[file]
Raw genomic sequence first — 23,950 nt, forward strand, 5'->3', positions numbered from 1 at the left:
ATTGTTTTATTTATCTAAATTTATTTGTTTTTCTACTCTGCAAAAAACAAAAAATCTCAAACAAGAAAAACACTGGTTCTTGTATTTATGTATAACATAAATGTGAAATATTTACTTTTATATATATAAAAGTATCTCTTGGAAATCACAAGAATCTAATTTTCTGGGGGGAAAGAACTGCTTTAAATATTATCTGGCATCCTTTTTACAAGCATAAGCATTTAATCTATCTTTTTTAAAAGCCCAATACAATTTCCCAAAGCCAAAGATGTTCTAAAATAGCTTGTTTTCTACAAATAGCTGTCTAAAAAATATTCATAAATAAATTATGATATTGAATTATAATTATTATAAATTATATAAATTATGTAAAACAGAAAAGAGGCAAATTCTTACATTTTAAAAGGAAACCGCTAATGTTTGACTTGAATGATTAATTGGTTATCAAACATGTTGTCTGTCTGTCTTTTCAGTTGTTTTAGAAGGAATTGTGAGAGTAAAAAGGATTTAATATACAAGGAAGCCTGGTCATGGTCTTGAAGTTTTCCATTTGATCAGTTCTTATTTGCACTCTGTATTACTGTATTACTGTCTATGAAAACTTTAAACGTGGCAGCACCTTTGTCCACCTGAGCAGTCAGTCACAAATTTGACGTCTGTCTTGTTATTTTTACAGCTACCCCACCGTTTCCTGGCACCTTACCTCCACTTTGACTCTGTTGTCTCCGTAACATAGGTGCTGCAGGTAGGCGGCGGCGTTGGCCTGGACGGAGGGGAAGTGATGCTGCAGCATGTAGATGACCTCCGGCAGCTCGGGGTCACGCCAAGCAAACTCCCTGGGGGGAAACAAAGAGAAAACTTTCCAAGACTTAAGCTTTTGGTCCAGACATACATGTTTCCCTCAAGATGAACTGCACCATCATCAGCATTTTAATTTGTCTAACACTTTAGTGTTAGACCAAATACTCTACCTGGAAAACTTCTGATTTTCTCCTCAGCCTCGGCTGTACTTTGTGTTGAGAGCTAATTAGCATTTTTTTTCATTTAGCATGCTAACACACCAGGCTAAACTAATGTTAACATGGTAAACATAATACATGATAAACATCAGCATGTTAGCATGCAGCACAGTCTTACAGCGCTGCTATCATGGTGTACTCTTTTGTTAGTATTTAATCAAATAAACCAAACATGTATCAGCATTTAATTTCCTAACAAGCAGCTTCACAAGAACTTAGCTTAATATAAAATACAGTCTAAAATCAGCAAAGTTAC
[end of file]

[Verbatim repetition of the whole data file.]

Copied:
Raw genomic sequence first — 23,950 nt, forward strand, 5'->3', positions numbered from 1 at the left:
ATTGTTTTATTTATCTAAATTTATTTGTTTTTCTACTCTGCAAAAAACAAAAAATCTCAAACAAGAAAAACACTGGTTCTTGTATTTATGTATAACATAAATGTGAAATATTTACTTTTATATATATAAAAGTATCTCTTGGAAATCACAAGAATCTAATTTTCTGGGGGGAAAGAACTGCTTTAAATATTATCTGGCATCCTTTTTACAAGCATAAGCATTTAATCTATCTTTTTTAAAAGCCCAATACAATTTCCCAAAGCCAAAGATGTTCTAAAATAGCTTGTTTTCTACAAATAGCTGTCTAAAAAATATTCATAAATAAATTATGATATTGAATTATAATTATTATAAATTATATAAATTATGTAAAACAGAAAAGAGGCAAATTCTTACATTTTAAAAGGAAACCGCTAATGTTTGACTTGAATGATTAATTGGTTATCAAACATGTTGTCTGTCTGTCTTTTCAGTTGTTTTAGAAGGAATTGTGAGAGTAAAAAGGATTTAATATACAAGGAAGCCTGGTCATGGTCTTGAAGTTTTCCATTTGATCAGTTCTTATTTGCACTCTGTATTACTGTATTACTGTCTATGAAAACTTTAAACGTGGCAGCACCTTTGTCCACCTGAGCAGTCAGTCACAAATTTGACGTCTGTCTTGTTATTTTTACAGCTACCCCACCGTTTCCTGGCACCTTACCTCCACTTTGACTCTGTTGTCTCCGTAACATAGGTGCTGCAGGTAGGCGGCGGCGTTGGCCTGGACGGAGGGGAAGTGATGCTGCAGCATGTAGATGACCTCCGGCAGCTCGGGGTCACGCCAAGCAAACTCCCTGGGGGGAAACAAAGAGAAAACTTTCCAAGACTTAAGCTTTTGGTCCAGACATACATGTTTCCCTCAAGATGAACTGCACCATCATCAGCATTTTAATTTGTCTAACACTTTAGTGTTAGACCAAATACTCTACCTGGAAAACTTCTGATTTTCTCCTCAGCCTCGGCTGTACTTTGTGTTGAGAGCTAATTAGCATTTTTTTTCATTTAGCATGCTAACACACCAGGCTAAACTAATGTTAACATGGTAAACATAATACATGATAAACATCAGCATGTTAGCATGCAGCACAGTCTTACAGCGCTGCTATCATGGTGTACTCTTTTGTTAGTATTTAATCAAATAAACCAAACATGTATCAGCATTTAATTTCCTAACAAGCAGCTTCACAAGAACTTAGCTTAATATAAAATACAGTCTAAAATCAGCAAAGTTAC